On Wednesday March 18 author, Zainub Priya Dala was violently attacked as she left her hotel during the Time of the Writer Festival in Durban. A woman driving alone, she was harassed by three men who forced her off the road, cornered her, held a knife at her throat, smashed a brick in her face, and called her “Rushdie’s bitch”. The day before she had been asked about writers she admired: Salman Rushdie’s name had figured on a long list of others. People walked out in protest.
Writers do not fear difference of opinion. On the contrary, we thrive on difficulty, on complexity, on posing vexed questions and exploring unresolved ideas. We sketch characters with conflicting emotions, fraught relationships with their families, their lovers and their gods, we place them in troubled circumstances, sometimes offer them redemption. This is the stuff of good drama, of engaged fiction. We gravitate towards, not away from, debate and nuance, knowing that the more considered the idea the better the text.
But what we do not thrive on, and what we will not tolerate, is violent intimidation. Like us, Dala is a writer. She is a reader. She is both a consumer of and producer of words. She would not have avoided a conversation; she would not have shut down a debate. But debate, conversation and engagement are not possible in the face of violence.
And this type of violence – cowardly, sinister, designed to create fear in the moment and silence in the future – is the sort that simultaneously demonstrates its terror of words and its desire to obliterate them. In South Africa, our freedom of speech and movement is a fundamental right. Our Constitution insists on them. It is the same Constitution that protects the rights of those uncomfortable with or offended by Rushdie’s work.
The question of freedom of expression, of speech, has occupied South African writers for decades and is one that has changed shape over the years as we’ve moved from repression to democracy and into the troubling era of the “secrecy Bill”. As South Africans, as writers, we have not always experienced freedom but we have always known what we were fighting for, sometimes at a fatal cost.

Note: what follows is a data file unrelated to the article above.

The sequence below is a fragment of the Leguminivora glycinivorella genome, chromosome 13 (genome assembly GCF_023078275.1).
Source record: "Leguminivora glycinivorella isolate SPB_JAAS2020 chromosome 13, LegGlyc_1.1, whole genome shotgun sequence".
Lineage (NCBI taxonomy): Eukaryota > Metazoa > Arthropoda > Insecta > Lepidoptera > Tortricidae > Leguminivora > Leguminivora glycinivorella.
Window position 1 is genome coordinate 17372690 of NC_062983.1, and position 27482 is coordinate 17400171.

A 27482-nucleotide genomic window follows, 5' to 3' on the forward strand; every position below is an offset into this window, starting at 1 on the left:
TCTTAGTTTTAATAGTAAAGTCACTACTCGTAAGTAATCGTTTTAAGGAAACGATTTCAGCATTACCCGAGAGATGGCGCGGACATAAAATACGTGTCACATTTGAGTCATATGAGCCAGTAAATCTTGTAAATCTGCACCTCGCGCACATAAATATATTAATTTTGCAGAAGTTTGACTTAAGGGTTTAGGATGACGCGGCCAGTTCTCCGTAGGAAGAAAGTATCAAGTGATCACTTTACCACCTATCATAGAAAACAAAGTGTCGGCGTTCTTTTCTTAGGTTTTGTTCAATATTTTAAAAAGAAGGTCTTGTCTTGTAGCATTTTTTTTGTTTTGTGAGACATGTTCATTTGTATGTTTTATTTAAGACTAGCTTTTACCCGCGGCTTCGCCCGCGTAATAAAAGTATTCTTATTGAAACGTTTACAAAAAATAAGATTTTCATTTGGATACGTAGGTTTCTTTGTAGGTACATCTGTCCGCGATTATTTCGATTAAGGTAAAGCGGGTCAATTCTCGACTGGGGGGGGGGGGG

We have always known that freedom of expression is, at its deepest, most profound level, the right to speak without fear. It is the knowledge that sharing an opinion with the public should at best be met with passionate engagement, at worst with disinterested dismissal. It is, in its simplest form, the right to speak. It is also the right to listen and to be heard.
There is no glory to be had in attacking an unarmed woman alone. There is nothing heroic about attempting to intimidate people into silence. This was an unconscionable and shameful act. Above all, it was criminal.
As writers, as South Africans, we wish to make this plain: we will not be silenced and intimidated by brutish thuggery. We stand in solidarity with Dala. She is one of us, and in the tradition of our country’s resistance and resilience, we say clearly and unanimously that an injury to one is an injury to all.
- PEN South Africa, the local chapter of PEN International, a worldwide association of writers; Njabulo Ndebele, Nadia Davids, NoViolet Bulawayo, Rustum Kozain, Mandla Langa, Margie Orford, Phillippa Yaa de Villiers, Imraan Coovadia, Gabeba Baderoon, Fourie Botha, Imran Garda, Kirsten Miller, Thando Mgqolozana, Ben Williams, Tshifhiwa Given Mukwevho, Dilman Dila, Siphiwo Mahala, Fiona Snyckers Helen Moffett, Nthikeng Mohlele, Percy Zvomuya, Jacob Dlamini, Zakes Mda, Ivan Vladislavic, Elinor Sisulu, Rachel Zadok, C.A. Davids, Tiah Beautement.